“New Hampshire” — PWR BTTM
PWR BTTM is a pretty unilateral band. A great and unashamedly unilateral band, but one-sided all the same. Frankly, there are only so many types of sounds a guitar-drum rock duo can concoct, and it’s not like PWR BTTM, even at their best, have been bounding through any boundaries, sonically.
Ugly Cherries was remarkable more for what it was (a thrashing, vulnerable paean to queerness and what it can mean in all its iterations) than for how it sounded (pwr chords and pwr vocals that both, in turn, skidded from blared to whimpered with the click of a distortion pedal). As I heard it, their last album’s noises were auxiliary, secondary to and supporting the inescapable choruses, bleeding confessionals and brash, almost gaudy humor that stood at the top of the soundpile.
But what happens to a band like this in the aftermath of a record that’s, almost paradoxically, so inimitable and replicable?
“New Hampshire” (though recorded as a demo almost two full years ago) was just released on August 17, and it starts to give us an answer to that question. Instead of betraying an attempt to imitate Ugly Cherries’ success or to fall backwards into a replication, “New Hampshire” shows PWR BTTM taking the most simple route: just continuing. And while some aspects of the track — the mid-song jumps between soft and loud, some less obvious studio tricks, the more ambitious harmonies — exhibit a PWR BTTM that’s experimenting and maybe even changing, “New Hampshire” isn’t exactly material from a band that’s growing. The shtick stands, at least for now: “New Hampshire” is a song with deliberately memorable lyrics (“When I die / please bury me in New Hampshire / I really like the leaves”), darkly muddled humor (“and the sun will burn out / oh well / you and I will die / oh well”) and a one-of-a-kind transcription of millenial turmoil into an established musical lexicon of big sounds and bigger statements. Which is all to say that “New Hampshire” is a good song, but I guess all of that could have been used to describe every other track in PWR BTTM’s body of work.
Troy Sherman is a junior in the College of Arts and Sciences. He can be reached at [email protected]
“Get To Know Ya” — NAO
Some songs just have summer in their DNA. NAO’s debut album For All We Know arrived just as July bled into August, and its opening track (and best song) “Get to Know Ya” delivers what ought to be the summer’s biggest hit. The song is a study in minimalist funk perfection, with slinky, aquatic guitar and an infectious off-beat rhythm. NAO earned immediate comparisons to Prince because of her high, nasal voice and gender-bending lyrics, as well as her (somewhat repetitive) formula of tense, sparing funk that erupts into radiant choruses. However, her sound is far from generic; her voice is soft and almost ghostly, far from Prince’s shrieking, libidinous howl, and her muted intonations are a striking juxtaposition with the unsparing drive of the music.
Lyrically, the song is something of a trick: what sounds like a breezy come-on to a crush reveals itself upon closer inspection to be the complaint of an under-appreciated, under-acknowledged lover. “You don’t even know me,” NAO castigates, and what sounds like the lament of an unrequited crush turns out to be a challenge to a partner that doesn’t have the time or interest to talk about anything other than themselves. “So you call me, and tell me what’s up with you,” she repeats again and again, evoking conversation after conversation dominated by another person’s thoughts. Luckily we don’t have to listen to this part; what we have is a perfect jewel of crystallized pop, to be played again and again.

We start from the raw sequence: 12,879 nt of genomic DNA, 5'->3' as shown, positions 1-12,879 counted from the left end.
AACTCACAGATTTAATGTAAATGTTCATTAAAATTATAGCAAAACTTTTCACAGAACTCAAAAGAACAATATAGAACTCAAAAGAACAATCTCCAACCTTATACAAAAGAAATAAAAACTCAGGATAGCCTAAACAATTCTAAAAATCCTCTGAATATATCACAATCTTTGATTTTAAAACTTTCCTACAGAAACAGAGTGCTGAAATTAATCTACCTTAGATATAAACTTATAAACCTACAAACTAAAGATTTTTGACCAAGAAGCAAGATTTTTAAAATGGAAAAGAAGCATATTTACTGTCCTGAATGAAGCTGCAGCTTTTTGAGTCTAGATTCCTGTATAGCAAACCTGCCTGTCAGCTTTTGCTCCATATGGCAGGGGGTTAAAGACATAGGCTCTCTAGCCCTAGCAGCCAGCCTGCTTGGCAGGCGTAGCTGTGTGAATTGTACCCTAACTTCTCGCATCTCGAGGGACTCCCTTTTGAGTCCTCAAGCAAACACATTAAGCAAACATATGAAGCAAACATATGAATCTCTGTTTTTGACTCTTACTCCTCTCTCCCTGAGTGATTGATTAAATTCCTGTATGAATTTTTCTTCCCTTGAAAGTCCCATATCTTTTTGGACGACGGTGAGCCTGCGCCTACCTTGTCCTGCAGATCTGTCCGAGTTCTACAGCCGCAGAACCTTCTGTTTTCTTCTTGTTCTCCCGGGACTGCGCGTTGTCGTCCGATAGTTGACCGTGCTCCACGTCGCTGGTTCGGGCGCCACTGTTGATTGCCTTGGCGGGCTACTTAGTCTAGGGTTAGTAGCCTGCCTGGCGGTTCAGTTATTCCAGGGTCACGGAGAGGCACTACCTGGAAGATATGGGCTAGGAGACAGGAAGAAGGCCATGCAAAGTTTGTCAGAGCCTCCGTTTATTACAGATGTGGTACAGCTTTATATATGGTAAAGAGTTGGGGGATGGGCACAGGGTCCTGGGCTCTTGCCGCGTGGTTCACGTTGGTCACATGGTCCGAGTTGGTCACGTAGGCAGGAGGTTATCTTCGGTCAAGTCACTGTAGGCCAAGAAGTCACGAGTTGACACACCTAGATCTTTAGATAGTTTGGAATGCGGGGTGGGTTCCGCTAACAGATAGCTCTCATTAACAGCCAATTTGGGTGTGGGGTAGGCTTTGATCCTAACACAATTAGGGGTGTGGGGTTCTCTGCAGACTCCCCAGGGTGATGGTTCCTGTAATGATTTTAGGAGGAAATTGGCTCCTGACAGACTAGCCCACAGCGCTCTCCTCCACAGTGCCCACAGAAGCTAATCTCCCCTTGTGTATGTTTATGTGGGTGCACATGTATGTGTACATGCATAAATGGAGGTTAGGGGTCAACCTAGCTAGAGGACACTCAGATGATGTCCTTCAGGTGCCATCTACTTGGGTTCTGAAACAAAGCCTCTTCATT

Jack Jones is a junior in the College of Arts and Sciences. He can be reached at [email protected]
“Projection” — PWR BTTM
When PWR BTTM dropped “Projection” on July 21, many commenters immediately flocked to the single’s first lyric. “When the kids go out to play, I like to stay inside/Even though it looks like fun, I’d probably burn and die/My skin isn’t made for the weather,” singer/guitarist Ben Hopkins croons over a quiet, almost-jazzy chord progression. It is easy to forget the anxiety and nostalgia that flows through the duo’s 2015 Ugly Cherries and instead associate them solely with their electric, glitter-adorned live shows, Hopkins’ rapid fire riffing and an effusive social media presence.
Yet, the vulnerability of “Projection” seeps through Ugly Cherries, such as when drummer/singer Liv Bruce sings, “The stars above me are the same ones above you/I’m tryna play it cool but I still love you,” in “West Texas,” and is blatantly evident during PWR BTTM’s live shows. For the band and their fans, vulnerability manifests beautifully in the form of Bruce and Hopkins sharing anecdotes openly during sets and fans running up to the duo with thanks and often gifts after the show.
Like so many PWR BTTM songs that have come before, however, “Projection” refuses to treat vulnerability as a simple trait. The quiet music that begins the song swells into massive, fuzzy riffs as Hopkins’ words fade from nervousness to resignation. Ithaca fans may get a chance to hear the duo play “Projection” and former demo “New Hampshire” (reviewed by Troy Sherman above) live when PWR BTTM opens for Lake Street Drive at the State Theatre on Sept. 30 before the embark on a tour through the United States and Europe
Shay Collins is a junior in the College of Arts and Sciences. He can be reached at [email protected]